Tips on preparing your roof for winter

Tips on preparing your roof for winter

INSPECT THE ROOF

Some people love the sound of rain, but nobody likes the drip, drip, drip of a leaky roof. So start your fall home inspection from the top, taking a good look at the condition of your roof. Curled, damaged, loose or missing shingles are signs that your roof may be compromised.

"Problems can arise anywhere on the roof, but more often than not, the best areas to check are generally where shingles meet any wall, chimney, skylight, pipe or other flashings," said Jeff Durocher, of Jeff Durocher Roofing in Little Falls.

A loose shingle doesn’t seem like much cause for concern, but it can lead to bigger problems. As Durocher noted, "if it blows off, becomes damaged in a storm or if there is a few feet of snow on the roof, the result can be a serious leak.Sometimes problems won’t be seen until expensive interior damage is already done. This makes what would have typically been a simple maintenance repair job much more invasive, requiring tearing up an area of roofing and removing and replacing rotted wood from scratch."

Before climbing a ladder to check out the conditions on the roof yourself, however, consider that a thorough inspection should really be left to a pro. "Some people may be tempted, but if your shingles are sliding out of place in one area, who is to say others won’t slide out from under your feet when you’re attempting a repair," cautioned Durocher. "Plus sometimes what looks like a small problem, can really be much worse. A professional may notice things that a homeowner cannot."

Although he doesn’t recommend leaving a roof inspection to a do-it-yourselfer, Durocher said you can also check inside your home for telltale signs of trouble. He recommends examining the ceiling for stains. Water stains usually have a dark ring around them and get larger and darker after it rains. Take particular note of what Durocher called "flashing regions," the walls and ceiling around skylights or chimneys.

DODGE THE DRAFT

Here’s one way to keep your heating bills low: seal leaks due to cracks around your home’s windows and doors. Weather stripping is an inexpensive solution, but it can deter-iorate, so check it and replace it if necessary.

Caulk is another easy remedy for drafty gaps not only around doors and windows, but for places on an exterior wall where cable, phone, electrical or gas lines enter the house. If there is existing caulk, make sure it isn’t cracked or damaged. If it is, scrape off the old stuff and re-caulk.

Test for drafts in all of these areas on a windy day now, and take appropriate measures before the temperature drops to freezing.

CHECK STAIRS, WALKWAYS, DRIVEWAYS

Chipped stairs and loose railings spell potential disaster, as do damaged walkways and driveways. And the danger is exacerbated when conditions outdoors are slippery and icy. Minor repairs to concrete surfaces are easy, however.

Clean out the crack thoroughly, using a wire brush. Then apply a concrete repair caulk or crack filler, which you can find in any home improvement or hardware store. You can also find patch kits for driveways, working the same way. But leave major repairs to large cracks, stairs and other concrete surfaces to a professional.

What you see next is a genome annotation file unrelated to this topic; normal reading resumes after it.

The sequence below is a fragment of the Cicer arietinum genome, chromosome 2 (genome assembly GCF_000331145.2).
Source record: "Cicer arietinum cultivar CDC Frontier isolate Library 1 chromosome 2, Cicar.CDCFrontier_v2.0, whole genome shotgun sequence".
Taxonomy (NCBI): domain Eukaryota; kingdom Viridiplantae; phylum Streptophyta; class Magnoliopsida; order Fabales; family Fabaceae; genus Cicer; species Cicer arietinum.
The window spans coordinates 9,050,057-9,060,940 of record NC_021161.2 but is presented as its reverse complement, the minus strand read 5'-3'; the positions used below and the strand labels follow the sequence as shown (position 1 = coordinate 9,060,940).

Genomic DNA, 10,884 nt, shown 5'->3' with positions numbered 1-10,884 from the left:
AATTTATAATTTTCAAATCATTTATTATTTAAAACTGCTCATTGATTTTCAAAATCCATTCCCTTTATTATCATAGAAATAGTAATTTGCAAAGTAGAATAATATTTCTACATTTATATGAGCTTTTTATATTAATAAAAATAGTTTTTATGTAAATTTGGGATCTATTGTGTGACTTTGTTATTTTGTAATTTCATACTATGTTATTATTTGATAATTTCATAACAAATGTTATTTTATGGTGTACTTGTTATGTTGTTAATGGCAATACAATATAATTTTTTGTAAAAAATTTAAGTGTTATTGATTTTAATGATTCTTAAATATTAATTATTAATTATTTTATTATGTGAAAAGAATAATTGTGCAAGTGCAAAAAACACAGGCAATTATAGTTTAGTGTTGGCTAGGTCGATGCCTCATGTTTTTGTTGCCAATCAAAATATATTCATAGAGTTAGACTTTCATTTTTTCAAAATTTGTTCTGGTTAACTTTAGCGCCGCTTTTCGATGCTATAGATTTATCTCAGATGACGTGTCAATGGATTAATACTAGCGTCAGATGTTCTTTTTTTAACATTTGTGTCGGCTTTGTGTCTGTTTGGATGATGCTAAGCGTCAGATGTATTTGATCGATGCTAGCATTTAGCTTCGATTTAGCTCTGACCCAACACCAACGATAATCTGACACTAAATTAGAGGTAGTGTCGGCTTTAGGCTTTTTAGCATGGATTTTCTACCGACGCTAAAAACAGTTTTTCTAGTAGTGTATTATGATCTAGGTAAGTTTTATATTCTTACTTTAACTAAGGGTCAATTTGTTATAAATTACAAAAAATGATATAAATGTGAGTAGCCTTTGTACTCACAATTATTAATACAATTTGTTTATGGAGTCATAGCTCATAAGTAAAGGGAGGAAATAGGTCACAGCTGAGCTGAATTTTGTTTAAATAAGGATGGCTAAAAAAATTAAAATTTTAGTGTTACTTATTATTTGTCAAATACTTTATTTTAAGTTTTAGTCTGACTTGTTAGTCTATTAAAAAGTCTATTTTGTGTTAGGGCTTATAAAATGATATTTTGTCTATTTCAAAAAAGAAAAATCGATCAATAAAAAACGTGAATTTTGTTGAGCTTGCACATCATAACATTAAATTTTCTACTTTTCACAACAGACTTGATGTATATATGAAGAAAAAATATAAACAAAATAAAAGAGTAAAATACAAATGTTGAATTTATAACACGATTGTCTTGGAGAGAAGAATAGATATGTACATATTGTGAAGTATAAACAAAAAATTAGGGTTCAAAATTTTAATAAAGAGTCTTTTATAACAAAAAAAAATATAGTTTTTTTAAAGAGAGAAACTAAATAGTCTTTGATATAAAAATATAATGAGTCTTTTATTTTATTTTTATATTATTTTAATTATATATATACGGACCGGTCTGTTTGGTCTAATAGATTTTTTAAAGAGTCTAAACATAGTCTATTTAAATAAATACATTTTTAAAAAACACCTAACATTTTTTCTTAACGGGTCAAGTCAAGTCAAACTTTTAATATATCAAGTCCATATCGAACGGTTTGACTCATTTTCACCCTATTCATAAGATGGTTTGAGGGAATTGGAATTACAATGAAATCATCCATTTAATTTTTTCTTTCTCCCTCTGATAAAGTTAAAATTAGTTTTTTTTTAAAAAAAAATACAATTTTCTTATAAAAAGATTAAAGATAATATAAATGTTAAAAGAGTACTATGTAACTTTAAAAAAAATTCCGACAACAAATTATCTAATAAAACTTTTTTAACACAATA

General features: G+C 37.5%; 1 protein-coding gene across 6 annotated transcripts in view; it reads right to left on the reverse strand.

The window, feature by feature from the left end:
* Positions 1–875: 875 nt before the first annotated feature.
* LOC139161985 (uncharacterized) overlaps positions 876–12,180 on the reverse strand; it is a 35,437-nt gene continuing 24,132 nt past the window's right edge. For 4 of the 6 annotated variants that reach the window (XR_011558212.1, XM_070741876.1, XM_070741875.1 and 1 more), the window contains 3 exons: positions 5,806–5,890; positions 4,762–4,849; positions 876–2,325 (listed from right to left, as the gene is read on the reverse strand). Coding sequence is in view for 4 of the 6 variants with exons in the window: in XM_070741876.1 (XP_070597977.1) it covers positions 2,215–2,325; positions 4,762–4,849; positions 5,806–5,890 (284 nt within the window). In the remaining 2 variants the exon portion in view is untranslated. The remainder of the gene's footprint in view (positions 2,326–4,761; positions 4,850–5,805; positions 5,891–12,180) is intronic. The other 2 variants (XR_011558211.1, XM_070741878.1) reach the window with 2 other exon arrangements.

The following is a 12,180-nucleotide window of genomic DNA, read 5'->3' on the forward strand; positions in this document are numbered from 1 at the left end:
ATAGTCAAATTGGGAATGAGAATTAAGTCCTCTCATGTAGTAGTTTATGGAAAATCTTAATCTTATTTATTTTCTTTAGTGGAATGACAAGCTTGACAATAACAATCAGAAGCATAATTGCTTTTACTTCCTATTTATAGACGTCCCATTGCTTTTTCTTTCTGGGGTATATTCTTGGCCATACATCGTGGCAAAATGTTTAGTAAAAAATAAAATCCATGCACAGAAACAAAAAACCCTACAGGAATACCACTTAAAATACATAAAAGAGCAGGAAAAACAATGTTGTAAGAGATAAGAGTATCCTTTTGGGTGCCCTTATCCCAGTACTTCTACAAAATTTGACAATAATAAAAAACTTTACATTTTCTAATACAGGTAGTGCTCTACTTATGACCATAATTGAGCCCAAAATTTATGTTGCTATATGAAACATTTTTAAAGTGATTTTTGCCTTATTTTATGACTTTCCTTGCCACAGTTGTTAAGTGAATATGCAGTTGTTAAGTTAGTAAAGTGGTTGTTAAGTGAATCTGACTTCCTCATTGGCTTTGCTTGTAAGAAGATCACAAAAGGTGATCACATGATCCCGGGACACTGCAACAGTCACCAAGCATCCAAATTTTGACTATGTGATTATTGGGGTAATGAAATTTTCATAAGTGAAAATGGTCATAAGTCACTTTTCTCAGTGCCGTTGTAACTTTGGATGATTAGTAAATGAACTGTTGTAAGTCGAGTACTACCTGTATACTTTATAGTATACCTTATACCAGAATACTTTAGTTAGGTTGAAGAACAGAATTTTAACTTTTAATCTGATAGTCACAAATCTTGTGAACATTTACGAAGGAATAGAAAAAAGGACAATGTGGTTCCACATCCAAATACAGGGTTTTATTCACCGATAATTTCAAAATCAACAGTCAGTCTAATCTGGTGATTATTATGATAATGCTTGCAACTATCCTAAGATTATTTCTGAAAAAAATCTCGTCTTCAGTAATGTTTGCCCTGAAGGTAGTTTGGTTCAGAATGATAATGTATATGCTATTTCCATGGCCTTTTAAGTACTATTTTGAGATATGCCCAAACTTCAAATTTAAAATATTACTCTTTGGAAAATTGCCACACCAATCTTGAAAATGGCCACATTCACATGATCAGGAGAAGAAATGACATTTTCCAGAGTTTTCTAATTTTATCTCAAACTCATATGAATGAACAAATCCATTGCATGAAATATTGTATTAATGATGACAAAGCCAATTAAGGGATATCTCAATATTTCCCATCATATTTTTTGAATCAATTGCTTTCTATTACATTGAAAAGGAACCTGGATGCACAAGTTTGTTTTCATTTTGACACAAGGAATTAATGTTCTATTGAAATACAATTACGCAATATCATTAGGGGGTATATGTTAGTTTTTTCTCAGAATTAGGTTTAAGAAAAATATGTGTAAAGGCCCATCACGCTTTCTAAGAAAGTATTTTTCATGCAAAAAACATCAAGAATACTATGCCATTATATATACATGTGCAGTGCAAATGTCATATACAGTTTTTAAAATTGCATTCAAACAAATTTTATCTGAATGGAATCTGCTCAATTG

Finally, a few last words to the wise from Durocher, "A homeowner should look at their property before the bad winter weather comes and always look as often as possible. There may be problems a professional contractor can correct with simple standard maintenance. Being proactive with your property will go a long way in making sure your home is prepared for the most crucial months of the year."

This was taken from blog post http://archive.northjersey.com/

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CLEAN THE GUTTERS

Right now falling leaves, twigs and other wind-blown debris are not just covering your lawn, they are clogging your gutters and drain spouts. Cleaning the gutters is a minor task but it’s of major importance.

Said Tom Stachelrodt of North Jersey Gutter Topper in Ridgewood, "Clogged gutters in the winter prevent rain and melting snow from flowing away from your house, causing snow and ice buildup on your roof and gutters. This extra weight can result in gutters that pull away from or fall off the house. It also causes ice damming, which is a buildup of melting snow and ice that can [leak into] your home."

Clean, unobstructed gutters, on the other hand, head off potential water damage to the roof and also to siding and even your home’s foundation.

Cleaning the gutters yourself is relatively easy. You’ll need a trowel, or work gloves, to scoop out twigs, leaves, dirt or any other bits of things — including insects and other critters that may be nesting in there.

You’ll also need a sturdy ladder. Never stand on the roof and lean over to do the job. That’s dangerous.

Once you’ve cleaned out everything, flush the gutters with water, using a garden hose. Then make sure the downspouts are clear and nothing is lodging inside them.

However, Stachelrodt cautioned, "Cleaning your gutters once or twice a year does not guarantee clean gutters. You should clean them at least six times a year to ensure the flow of water away from the house."

You might consider installing gutter screens or gutter guards. A gutter guard is a product made of aluminum or super-fine mesh screening or perforated metal that goes over the existing gutter or it can be a heavy-duty brush that sits inside the gutter to prevent clogs [resulting] from the buildup of leaves and other debris.

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